For you, the shoe wearer, that means that your new shoes will eventually conform to the natural curves of your arch, toes, and heel. Sometimes it can take a couple of weeks, but cork insoles and footbeds generally mold to your unique form, providing better support for your foot.

Despite the fact that cork is flexible, it’s extremely strong, too, so there’s no need to worry about it cracking or breaking under pressure.

Absorbs Shock

Cork wood’s flexibility grants it the ability to absorb shock remarkably well. That’s what makes it so fantastic in comfort shoes. Whether sandals or boots with a heel like this Munroe by Nikita, cork footbeds disperse pressure more evenly over the foot because each cell has a unique 14-sided shape that can collapse in seconds and re-expand slowly over time. The average piece of cork, depending on its density, can shrink down to approximately 15 percent or less of its original size; by the time it becomes this small, it’s already absorbed most of the shock and pressure. Higher-density cork offers more durability, while lower-density cork absorbs shock more rapidly and reliably.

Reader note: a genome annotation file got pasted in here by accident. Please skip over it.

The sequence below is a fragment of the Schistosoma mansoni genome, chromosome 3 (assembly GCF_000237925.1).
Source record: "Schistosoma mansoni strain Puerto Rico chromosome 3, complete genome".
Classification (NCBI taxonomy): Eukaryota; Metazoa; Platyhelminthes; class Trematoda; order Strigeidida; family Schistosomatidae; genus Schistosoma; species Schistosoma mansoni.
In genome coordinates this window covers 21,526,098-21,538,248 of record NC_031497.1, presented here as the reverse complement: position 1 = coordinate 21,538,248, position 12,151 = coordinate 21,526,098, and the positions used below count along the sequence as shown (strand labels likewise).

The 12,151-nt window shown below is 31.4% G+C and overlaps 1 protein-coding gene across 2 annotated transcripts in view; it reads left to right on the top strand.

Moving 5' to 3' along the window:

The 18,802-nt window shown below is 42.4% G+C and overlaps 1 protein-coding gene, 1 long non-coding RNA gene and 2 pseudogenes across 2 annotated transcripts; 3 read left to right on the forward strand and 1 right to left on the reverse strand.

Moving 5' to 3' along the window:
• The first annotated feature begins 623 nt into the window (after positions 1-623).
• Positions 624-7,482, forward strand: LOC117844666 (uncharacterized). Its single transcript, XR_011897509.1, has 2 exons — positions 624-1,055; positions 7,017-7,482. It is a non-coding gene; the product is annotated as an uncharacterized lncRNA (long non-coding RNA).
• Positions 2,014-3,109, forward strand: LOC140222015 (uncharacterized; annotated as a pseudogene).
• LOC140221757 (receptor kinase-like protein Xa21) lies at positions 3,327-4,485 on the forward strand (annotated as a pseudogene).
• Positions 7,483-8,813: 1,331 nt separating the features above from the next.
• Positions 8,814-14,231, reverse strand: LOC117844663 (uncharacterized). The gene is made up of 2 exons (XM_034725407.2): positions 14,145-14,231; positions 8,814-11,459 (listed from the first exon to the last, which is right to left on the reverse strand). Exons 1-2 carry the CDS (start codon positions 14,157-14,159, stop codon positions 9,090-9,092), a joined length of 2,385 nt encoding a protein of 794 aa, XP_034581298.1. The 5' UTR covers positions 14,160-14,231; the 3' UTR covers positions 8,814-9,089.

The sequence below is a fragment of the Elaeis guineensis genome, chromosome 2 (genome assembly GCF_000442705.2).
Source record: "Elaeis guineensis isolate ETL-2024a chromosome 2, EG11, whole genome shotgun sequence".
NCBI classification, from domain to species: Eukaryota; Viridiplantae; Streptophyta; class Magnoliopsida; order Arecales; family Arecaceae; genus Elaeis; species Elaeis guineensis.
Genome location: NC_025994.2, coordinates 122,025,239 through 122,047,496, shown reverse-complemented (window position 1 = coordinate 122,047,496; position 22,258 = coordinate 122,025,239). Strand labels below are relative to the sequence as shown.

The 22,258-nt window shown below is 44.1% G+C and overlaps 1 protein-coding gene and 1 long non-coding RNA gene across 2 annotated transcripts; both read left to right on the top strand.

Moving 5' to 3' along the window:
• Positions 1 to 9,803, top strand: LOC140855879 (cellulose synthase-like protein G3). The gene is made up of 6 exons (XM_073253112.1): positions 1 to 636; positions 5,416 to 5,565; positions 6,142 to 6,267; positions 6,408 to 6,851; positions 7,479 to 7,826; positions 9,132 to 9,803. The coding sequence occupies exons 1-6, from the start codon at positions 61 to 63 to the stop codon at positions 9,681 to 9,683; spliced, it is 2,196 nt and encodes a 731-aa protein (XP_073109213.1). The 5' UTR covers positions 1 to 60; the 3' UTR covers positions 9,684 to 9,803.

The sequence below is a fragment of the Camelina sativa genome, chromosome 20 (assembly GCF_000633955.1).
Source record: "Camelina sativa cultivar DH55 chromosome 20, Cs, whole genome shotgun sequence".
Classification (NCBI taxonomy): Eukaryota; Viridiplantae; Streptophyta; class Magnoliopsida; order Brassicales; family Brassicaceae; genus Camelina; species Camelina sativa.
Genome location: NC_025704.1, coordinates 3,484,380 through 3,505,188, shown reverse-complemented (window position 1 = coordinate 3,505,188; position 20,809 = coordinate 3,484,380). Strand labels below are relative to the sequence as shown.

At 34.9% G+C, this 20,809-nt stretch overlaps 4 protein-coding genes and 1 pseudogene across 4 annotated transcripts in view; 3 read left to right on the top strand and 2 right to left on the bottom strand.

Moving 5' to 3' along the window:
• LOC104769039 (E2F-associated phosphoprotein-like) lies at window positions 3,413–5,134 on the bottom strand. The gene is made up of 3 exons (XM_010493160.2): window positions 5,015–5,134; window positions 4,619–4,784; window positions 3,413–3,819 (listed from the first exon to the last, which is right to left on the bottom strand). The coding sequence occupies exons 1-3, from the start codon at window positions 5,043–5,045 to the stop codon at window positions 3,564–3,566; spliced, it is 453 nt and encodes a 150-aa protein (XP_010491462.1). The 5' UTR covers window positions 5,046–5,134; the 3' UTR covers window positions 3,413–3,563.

That means fewer heel aches, toes that don’t become pinched and crowded, and less lower leg, lower back, and hip pain. You can enjoy more comfortable movement whether you’re stepping out in these FINN walking shoes or just taking the dog for a walk.

Active footwear also benefits from cork’s shock-absorbing properties. Long-distance runners who frequently run on pavement or concrete tracks stand to benefit the most, though cork footbeds in hiking boots and sports shoes can also be extremely beneficial.

Cork is a wondrous, reliable, and sustainable material for footwear. In a world that’s slowly (but surely) moving towards greener living and higher quality products, it just makes good sense to use it in footbeds, insoles, and other fashion materials. Not only will you feel better purchasing shoes that you know are better for the environment, but your feet will thank you, too.